Both of these robo-advisors are good if you don’t want to spend too much in fees. Acorns charges a flat rate of $3 or $5, depending on your chosen plan. Betterment’s 0.25% AUM for their Digital plan, or $4 per month for accounts worth less than $20,000, puts them squarely in line with what other robo-advisors of their caliber are charging. (0.25% AUM management fee applies to small investors with minimum of $250 per month auto deposit)
Either robo will work for the beginner, though Betterment has more features and investment options.
Fees and Minimums
Though these may be very different investment tools, Betterment and Acorns do have one thing in common: they aim to be affordable.
Of course, some robo-advisor do offer free investing; robos like M1 Finance, for instance, offers a myriad of account types for no management fee and a small account balance requirement.
Betterment Fees and Minimums
Betterment does not require a minimum balance for Betterment Digital investment accounts- although you’ll need $10 to begin investing.
- $4.00 per month for accounts worth less than $20,000
- 0.25% AUM for accounts worth more than $20,000 or with $250 per month auto deposit.
Premium: 0.40% AUM
- 1.0% AUM per month – plus trading fees for Digital clients
- 1.15% AUM – plus trading for Premium clients
Financial Advice Packages
Prices range from $299 to $399 per financial advice package
Cash accounts (through partner banks) do not charge management fees.
If you want to open a Premium Betterment account, you’ll have to put up a little more up front: the account minimum is $100,000. Clients will pay 0.40% AUM for Premium accounts.
Acorns Fees and Minimums
There is no minimum investment required for an Acorns account. Investments will be made on your behalf automatically once your round ups reaches $5. Of course, you can always add an auto-deposit regular transfer to build your investment portfolio more rapidly.
Account fees are quite reasonable at Acorns as well. Clients can expect to pay $3 per month for Acorns Personal, which includes an Acorns Portfolio, an IRA, and a checking account. This amounts to an annual fee of only $36.
The fees rise to $5 per month for Acorns Family, which includes everything from Acorns Personal plus “Acorns Early,” which is an investment account for children. This amounts to an annual fee of $60.
Betterment vs. Acorns — Deep Dive
There are many other things that set these two investment options apart, from available help to extra services. Read on to see which robo-advisor might be the best fit for your individual needs.
Betterment vs. Acorns — Human Financial Planners
Of the two, only Betterment offers human financial advisors. Betterment Digital clients can purchase a low cost financial planning package targeted to specific goals like portfolio review, retirement, or college planning. While Premium clients pay an additional 0.15% for unlimited financial advisor access.
Acorns, on the other hand, is truly designed to be an all digital automated investment tool.
Betterment vs. Acorns — Tax-Loss Harvesting
Betterment includes tax-loss harvesting for taxable brokerage accounts in its repertoire. This is unsurprising, as many robo-advisors offer tax-loss harvesting as par for the course. Tax loss harvesting offsets investment gains with losses to lower your total tax bill. This ultimately saves you money and is useful for standard investment accounts, not your IRA.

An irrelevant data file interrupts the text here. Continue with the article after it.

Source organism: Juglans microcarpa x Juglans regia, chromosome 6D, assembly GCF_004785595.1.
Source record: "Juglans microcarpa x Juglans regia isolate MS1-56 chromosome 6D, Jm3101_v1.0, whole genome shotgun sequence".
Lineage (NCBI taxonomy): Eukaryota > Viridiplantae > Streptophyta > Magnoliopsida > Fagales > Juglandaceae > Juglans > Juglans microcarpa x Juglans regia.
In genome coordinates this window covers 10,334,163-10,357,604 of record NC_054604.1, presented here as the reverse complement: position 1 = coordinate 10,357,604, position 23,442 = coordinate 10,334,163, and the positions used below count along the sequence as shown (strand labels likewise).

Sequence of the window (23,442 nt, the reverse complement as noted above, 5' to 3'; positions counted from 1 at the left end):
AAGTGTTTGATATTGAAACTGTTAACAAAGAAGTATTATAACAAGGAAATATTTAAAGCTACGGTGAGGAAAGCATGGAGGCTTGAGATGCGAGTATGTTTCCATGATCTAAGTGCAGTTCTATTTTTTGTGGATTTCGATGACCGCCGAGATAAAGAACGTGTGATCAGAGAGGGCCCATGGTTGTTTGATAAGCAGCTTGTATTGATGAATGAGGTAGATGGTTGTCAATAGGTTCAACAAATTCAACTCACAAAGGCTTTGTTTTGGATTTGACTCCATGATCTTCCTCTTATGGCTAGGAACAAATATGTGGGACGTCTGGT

Acorns does not offer tax-loss harvesting. While this may seem unfortunate, it makes sense: though Acorns can accommodate larger investments, its “found money” model does not position it as a first-choice robo-advisor for wealthier investors. Investors who are adding a few dollars at a time to their account are less likely to need tax-loss harvesting.
Betterment vs. Acorns — Investments
Again, in this category, Betterment has more options. Betterment clients have a variety of choices from Core to three Socially Responsible-ESG, Smart Beta and Crypto portfolios.
Acorns offers a core or a sustainable managed portfolio with three risk tolerance levels in each.
- US. Total Stock Market Stocks; Large-, Mid-, and Small-Cap Value Stocks
- International Developed and Emerging Market Stocks
- US. Bonds including: High Quality Bonds; Municipal Bonds; Inflation-Protected Bonds; High-Yield Corporate Bonds; Short-Term Treasury Bonds; Short-Term Investment-Grade Bonds
- International Developed and Emerging Market Bonds
- Socially responsible investment funds
- Income and Smart Beta portfolios
- Crypto portfolios
- Large Stocks
- Small-Cap ETFs
- Corporate Bonds
- Government Bonds
- Emerging Markets ETF
- Real Estate
- Bitcoin ETF
Betterment vs Acorns – Performance
Many investors consider returns as a factor in choosing a robo-advisor. But, that might not be as important as you would think, and here’s why.
Betterment, Acorns and many popular robo-advisors strive to match the returns of the overall investment market. This is wise as active portfolio managers rarely beat the returns of a passively managed market-matching portfolio.
Within each robo-advisor portfolio, you’ll have an allocation of low-fee ETFs from various asset classes, such as US stocks, International stocks, corporate bonds, real estate etc. During any one year, one asset class will have better returns than another. But, over time, there is not one asset class that outperforms the other consistently. During certain periods the US Stock market performs exceptionally. While other years you might experience a loss. But historically, the U.S. stock market has returned an average of 9% annually. During some years international stocks have prevailed and even bonds. That’s why it’s important to own a diversified portfolio.